One good thing you can say about Ant-Man and the Wasp: It knows its place. The unapologetic David in the Marvel Universe’s gallery of Goliaths, Ant-Man—as he’s been written and played with boyish, off-handed sarcasm and charm by Paul Rudd—is a penny-ante crook and con artist with loads of charm but the silliest superpowers (he can shrink and get large, big whoop) imaginable. Compared to Thor, Iron Man or the Hulk, though, the super-compact crime buster is a dust mite, although a crazy strong one.
Meanwhile, under the ever-watchful eye of S.H.I.E.L.D. agent Jimmy Woo (Randall Park), Lang has not only had to stay clear of his jail-mate buddy Luis (Michael Peña, funny as hell) but also super physicist Hank Pym (nice, grumpy work from Michael Douglas), Lang’s ex-S.H.I.E.L.D. mentor; and daughter Hope (Evangeline Lilly)—the crush-worthy, lovably spiky Wasp herself, this time tricked-out with a cool suit and hummingbird-like wings. The still-grieving Hank and Hope have unearthed the Big Secret that Janet van Dyne (Michelle Pfeiffer), who sacrificed herself to defuse a bomb, isn’t dead at all but has been miniaturized and trapped for decades in a visually trippy but deadly world called the Quantum Realm.
To help rescue Janet, the O.W. (Original Wasp), they practically kidnap Lang. “Do you really just put the word quantum ahead of everything?” Lang asks in one of flick's funniest lines. Thwarting their quest is a skeevy Southern munitions expert and black-market tech trader (Walton Goggins) and the thieving but sympathetic Ghost (Hannah John-Kamen), whose ability to slip or “phase” through any solid object causes her constant pain and agony and who, for the murkiest of plot reasons, needs to kill Janet to cure herself. What? Meanwhile, Ghost’s substitute dad Bill Foster (Laurence Fishburne) wants vengeance on his old S.H.I.E.L.D. colleague Hank, whom he blames for the failed lab experiment that created Ghost’s freakish afflictions.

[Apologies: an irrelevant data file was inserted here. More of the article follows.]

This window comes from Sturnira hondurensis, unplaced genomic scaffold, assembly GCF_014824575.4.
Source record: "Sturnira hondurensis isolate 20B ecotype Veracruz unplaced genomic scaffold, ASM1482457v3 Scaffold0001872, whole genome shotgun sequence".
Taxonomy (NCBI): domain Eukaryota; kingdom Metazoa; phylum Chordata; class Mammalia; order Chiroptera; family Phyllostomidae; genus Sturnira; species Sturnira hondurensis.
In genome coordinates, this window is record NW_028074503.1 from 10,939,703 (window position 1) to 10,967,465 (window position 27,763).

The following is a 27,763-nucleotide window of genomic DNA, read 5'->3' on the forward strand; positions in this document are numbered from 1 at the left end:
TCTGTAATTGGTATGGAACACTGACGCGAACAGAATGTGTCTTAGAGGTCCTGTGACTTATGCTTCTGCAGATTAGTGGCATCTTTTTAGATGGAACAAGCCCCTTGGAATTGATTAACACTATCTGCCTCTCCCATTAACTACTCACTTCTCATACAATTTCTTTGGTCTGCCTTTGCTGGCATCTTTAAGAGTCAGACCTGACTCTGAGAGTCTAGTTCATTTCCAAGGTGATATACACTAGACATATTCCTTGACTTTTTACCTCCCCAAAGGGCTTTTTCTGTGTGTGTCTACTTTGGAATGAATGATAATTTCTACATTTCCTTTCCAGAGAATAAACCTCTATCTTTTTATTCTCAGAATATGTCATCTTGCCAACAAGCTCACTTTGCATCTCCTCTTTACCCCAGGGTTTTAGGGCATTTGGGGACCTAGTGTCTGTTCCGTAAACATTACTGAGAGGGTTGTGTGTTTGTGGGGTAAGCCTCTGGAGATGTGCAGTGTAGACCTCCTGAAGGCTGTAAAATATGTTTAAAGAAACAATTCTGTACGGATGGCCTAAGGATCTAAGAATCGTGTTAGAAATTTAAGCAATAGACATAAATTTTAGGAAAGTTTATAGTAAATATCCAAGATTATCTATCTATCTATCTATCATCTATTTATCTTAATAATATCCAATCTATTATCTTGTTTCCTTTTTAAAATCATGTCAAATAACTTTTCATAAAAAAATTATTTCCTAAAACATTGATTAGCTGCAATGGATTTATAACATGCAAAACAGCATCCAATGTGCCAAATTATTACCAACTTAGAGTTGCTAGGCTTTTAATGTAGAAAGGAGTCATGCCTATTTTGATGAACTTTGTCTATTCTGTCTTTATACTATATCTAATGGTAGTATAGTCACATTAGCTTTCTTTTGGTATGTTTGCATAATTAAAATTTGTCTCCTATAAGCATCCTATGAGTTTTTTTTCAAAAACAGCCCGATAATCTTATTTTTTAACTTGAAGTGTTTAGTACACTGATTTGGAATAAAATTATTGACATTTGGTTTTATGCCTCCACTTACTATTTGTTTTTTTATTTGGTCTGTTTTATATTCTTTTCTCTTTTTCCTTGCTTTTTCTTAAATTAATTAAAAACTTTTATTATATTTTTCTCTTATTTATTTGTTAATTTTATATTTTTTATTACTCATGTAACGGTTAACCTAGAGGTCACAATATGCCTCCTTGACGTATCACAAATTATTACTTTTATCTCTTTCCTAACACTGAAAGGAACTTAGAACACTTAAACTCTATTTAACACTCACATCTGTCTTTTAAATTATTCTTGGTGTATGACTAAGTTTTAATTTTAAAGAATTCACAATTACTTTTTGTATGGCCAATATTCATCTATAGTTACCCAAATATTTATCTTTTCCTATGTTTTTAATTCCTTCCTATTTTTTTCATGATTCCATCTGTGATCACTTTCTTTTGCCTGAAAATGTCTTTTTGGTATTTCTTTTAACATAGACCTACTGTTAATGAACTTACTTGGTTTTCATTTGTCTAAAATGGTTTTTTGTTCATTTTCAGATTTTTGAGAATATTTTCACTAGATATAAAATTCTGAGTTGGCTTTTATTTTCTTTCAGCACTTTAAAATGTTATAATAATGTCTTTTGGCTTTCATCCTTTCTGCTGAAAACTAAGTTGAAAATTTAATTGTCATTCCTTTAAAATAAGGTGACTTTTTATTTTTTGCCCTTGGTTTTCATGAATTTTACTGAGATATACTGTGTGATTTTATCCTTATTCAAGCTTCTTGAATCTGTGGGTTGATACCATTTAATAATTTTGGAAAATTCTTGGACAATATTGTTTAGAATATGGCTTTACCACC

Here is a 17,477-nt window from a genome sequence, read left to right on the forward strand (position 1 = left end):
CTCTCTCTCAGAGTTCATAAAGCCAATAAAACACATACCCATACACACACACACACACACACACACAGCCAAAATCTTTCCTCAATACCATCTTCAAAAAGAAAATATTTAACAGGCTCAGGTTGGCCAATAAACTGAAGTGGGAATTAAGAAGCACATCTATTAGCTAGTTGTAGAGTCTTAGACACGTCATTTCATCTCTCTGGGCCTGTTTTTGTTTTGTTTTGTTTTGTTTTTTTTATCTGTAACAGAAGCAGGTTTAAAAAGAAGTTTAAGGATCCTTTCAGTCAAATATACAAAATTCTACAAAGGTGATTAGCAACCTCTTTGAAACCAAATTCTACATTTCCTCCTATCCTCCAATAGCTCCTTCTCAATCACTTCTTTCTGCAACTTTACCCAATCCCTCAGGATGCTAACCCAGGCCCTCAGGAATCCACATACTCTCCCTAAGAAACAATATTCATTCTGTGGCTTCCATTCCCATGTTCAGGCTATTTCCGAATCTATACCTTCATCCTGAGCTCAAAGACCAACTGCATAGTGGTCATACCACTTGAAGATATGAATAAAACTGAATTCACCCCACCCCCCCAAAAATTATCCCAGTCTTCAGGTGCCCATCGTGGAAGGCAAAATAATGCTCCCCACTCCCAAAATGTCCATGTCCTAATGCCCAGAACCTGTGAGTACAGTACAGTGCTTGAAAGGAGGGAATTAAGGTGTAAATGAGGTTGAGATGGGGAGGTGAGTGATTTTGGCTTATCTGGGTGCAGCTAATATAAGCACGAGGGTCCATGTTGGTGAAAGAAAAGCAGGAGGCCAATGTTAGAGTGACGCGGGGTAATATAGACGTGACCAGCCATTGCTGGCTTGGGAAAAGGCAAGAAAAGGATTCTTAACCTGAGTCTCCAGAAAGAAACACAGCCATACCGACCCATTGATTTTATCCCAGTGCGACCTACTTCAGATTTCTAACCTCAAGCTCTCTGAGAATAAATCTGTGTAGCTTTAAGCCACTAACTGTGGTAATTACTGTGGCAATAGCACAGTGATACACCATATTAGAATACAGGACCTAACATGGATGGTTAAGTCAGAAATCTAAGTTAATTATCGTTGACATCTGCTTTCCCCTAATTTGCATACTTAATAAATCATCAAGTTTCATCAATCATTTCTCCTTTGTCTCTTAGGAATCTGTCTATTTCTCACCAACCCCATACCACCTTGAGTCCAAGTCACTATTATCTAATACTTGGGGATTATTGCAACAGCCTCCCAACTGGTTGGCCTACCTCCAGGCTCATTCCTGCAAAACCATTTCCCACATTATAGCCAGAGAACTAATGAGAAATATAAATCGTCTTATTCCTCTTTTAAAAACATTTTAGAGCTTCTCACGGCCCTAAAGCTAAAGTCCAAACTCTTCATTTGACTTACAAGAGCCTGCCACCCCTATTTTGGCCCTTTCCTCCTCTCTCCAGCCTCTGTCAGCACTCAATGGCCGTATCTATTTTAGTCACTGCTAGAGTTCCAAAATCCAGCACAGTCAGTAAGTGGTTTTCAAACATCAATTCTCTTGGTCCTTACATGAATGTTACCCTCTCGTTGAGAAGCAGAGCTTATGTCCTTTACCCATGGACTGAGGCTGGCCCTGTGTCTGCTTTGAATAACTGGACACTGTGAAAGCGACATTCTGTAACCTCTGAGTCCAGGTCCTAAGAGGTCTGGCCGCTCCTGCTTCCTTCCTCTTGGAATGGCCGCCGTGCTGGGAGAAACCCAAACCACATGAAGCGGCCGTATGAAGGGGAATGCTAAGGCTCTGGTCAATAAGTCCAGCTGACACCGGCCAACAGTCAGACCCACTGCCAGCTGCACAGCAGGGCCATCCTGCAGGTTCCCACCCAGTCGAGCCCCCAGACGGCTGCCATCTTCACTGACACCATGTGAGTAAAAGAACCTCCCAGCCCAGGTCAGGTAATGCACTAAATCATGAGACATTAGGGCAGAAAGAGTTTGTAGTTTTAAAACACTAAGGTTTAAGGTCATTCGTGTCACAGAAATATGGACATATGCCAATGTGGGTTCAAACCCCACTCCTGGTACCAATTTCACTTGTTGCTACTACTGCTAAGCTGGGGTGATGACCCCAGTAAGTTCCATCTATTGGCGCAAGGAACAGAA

Paul Rudd is resourceful, self-deprecating and capable of making the most of the thinnest material.
Director Peyton Reed wisely treats the unwieldy plot, credited to five screenwriters (including Rudd), as a throwaway because when he gives over the movie to team-building and butt-kicking with Ant-Man, Wasp, Luis, Kurt (scene-grabbing David Dasmaltchian) and company, things finally bubble over with subversive energy and smart silliness. Amid all the boring tech talk, callbacks to previous Marvel outings and repetitive action sequences, try sitting through Peña’s long, demented riff on truth serum, or Dasmaltchian’s spin on Baba Yaga, without cracking up.
Rudd is, as always, resourceful, self-deprecating and capable of making the most of the thinnest material. And the post-credit sequence ties it all up with Avengers: Infinity War in a way that had preview audiences buzzing. So, the enjoyably unpretentious, inconsequential, low-stakes Ant-Man and the Wasp may be a movie of teensy pleasures—one of them being that it moves quickly at 112 minutes. But after the apocalyptic gloom of Infinity War, it entertains enough in sprints that make one hope that the next installment might be better.
Ant-Man and the Wasp
- Viewers will get a buzz from the charismatic cast and those wacky comedic bits
- The film might quickly disappear from your memory with the speed of a fast-moving insect
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